fha mortgages - Articles

Reverse Mortgage Program Needs a Bailout, FHA Chief Says

Rusty Clark/Flickr By Andrew Miga WASHINGTON -- A federal housing agency says it needs a $1.7 billion bailout from the Treasury to cover projected losses in a mortgage programs for seniors. At issue are reverse mortgage programs, which allow seniors to borrow against their homes for everyday living expenses. Carol... Continue Reading »

HUD Mortgage Sale Could Help Thousands of FHA-Insured Borrowers but Unfairly Exclude Others

The U.S. Department of Housing and Urban Development has begun selling off thousands of seriously delinquent mortgages insured by the Federal Housing Administration, a move that could save many distressed borrowers from losing their homes. But it also leaves thousands more who are saddled with equally distressed FHA... Continue Reading »

FHA Bailout May Be Needed, Report Says

For the first time in its 78-year history, the Federal Housing Administration may need a government bailout to stay in operation, The Wall Street Journal reports. The FHA, which insures mortgage lenders against losses, is expected to report this week that it's close to exhausting its reserves and may need to turn to... Continue Reading »

REO to Rental: Fannie Mae Dips Further Into Foreclosure Pool

Fannie Mae waded further into the foreclosure pool on Monday as it released new details on its plan to sell its repossessed homes as rental properties. The pilot program, first announced in August as an effort to clear the mortgage giant's backlog of foreclosures, is launching with an initial offering of 2,490 residential... Continue Reading »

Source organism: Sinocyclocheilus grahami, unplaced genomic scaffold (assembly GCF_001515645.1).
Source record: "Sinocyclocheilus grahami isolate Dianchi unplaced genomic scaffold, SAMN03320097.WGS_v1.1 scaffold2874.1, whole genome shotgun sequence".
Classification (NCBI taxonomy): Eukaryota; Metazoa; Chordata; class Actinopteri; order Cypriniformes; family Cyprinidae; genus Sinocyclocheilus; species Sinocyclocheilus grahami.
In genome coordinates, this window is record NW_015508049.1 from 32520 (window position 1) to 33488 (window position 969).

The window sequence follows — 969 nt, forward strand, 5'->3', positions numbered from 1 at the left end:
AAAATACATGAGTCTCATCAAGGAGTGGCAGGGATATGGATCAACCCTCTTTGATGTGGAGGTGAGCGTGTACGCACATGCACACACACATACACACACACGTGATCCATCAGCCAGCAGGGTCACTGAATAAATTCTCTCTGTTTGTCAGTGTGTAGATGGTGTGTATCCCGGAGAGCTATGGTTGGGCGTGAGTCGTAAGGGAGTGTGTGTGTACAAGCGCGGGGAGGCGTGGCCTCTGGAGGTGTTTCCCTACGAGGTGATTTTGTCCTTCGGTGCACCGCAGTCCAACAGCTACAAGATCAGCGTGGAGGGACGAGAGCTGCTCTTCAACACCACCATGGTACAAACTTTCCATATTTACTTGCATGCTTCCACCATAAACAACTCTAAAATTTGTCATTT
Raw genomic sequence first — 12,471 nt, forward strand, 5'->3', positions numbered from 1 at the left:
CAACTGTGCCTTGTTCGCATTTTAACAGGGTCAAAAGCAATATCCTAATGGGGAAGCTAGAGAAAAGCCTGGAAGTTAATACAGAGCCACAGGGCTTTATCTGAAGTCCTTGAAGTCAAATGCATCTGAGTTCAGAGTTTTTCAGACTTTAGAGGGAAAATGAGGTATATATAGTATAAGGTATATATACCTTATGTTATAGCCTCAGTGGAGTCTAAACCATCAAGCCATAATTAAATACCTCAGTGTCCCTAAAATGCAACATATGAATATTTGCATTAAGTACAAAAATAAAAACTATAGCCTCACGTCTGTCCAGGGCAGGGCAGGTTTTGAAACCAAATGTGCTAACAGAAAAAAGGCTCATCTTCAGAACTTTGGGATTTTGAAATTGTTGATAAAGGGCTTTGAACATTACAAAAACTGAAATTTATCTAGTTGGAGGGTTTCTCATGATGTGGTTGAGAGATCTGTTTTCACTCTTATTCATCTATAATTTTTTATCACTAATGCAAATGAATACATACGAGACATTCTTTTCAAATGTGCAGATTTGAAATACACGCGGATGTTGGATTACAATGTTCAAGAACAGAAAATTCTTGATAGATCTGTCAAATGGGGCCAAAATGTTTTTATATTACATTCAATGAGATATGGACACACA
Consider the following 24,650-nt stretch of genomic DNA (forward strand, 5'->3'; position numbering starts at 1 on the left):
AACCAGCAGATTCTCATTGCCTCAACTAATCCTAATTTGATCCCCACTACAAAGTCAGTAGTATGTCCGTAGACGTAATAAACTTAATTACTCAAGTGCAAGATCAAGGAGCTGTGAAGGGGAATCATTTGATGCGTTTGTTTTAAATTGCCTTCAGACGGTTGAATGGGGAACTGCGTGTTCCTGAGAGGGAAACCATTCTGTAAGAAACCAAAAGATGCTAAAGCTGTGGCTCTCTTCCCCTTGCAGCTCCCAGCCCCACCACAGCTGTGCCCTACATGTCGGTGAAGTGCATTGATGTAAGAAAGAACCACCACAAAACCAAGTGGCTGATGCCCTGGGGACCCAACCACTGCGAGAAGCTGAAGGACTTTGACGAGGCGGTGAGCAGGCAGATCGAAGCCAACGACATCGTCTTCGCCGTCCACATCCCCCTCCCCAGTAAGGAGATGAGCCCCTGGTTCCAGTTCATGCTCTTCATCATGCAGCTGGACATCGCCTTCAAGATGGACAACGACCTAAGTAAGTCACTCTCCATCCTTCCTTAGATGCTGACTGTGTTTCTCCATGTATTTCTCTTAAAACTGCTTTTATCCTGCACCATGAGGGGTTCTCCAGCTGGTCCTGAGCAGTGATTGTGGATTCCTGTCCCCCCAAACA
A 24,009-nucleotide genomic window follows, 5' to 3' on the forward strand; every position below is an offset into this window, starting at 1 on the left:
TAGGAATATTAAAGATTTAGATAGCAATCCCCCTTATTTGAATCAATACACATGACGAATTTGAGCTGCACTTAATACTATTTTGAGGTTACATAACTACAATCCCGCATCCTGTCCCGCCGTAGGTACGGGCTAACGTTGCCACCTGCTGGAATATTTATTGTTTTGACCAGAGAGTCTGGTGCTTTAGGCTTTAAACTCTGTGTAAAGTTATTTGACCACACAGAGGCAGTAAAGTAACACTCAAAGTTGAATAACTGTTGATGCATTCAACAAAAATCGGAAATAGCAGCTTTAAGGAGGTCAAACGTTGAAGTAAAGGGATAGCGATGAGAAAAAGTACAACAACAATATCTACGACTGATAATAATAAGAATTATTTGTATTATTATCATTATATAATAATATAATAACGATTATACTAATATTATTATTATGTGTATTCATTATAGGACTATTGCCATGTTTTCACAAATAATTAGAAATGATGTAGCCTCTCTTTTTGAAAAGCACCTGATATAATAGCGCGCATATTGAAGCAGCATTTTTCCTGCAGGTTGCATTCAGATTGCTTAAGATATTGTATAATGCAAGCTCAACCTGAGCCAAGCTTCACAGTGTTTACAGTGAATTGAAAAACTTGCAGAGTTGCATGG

FHA Mortgage Loan Limits To Rise Again

WASHINGTON -- Congressional bargainers have agreed to increase the size of mortgages insured by the Federal Housing Administration in a compromise being hailed by the housing industry but criticized by conservatives. Under the deal by House and Senate negotiators, the FHA would be able to insure mortgages worth up to... Continue Reading »

Mortgage Applications Dip, Or Is It Double Dip?

Blame it on mortgage insurance rates. Mortgage applications dropped 5.6 percent from a week earlier as of April 22, reported the Mortgage Bankers Association. This coincided with a hike in FHA loan premiums -- over the past month, applications had risen as home buyers tried to beat the deadline. There also was no... Continue Reading »

Reverse Mortgages Get Cheaper

Reverse mortgages are a common money-raiser for senior-citizen homeowners. Unfortunately the high fees associated with reverse mortgages often make them a poor choice. But a new program from the Federal Housing Administration called the Home Equity Conversion Mortgage Saver (HECM Saver) helps lower some of the costs... Continue Reading »

Negative Equity: Options If You're Upside Down in Your Mortgage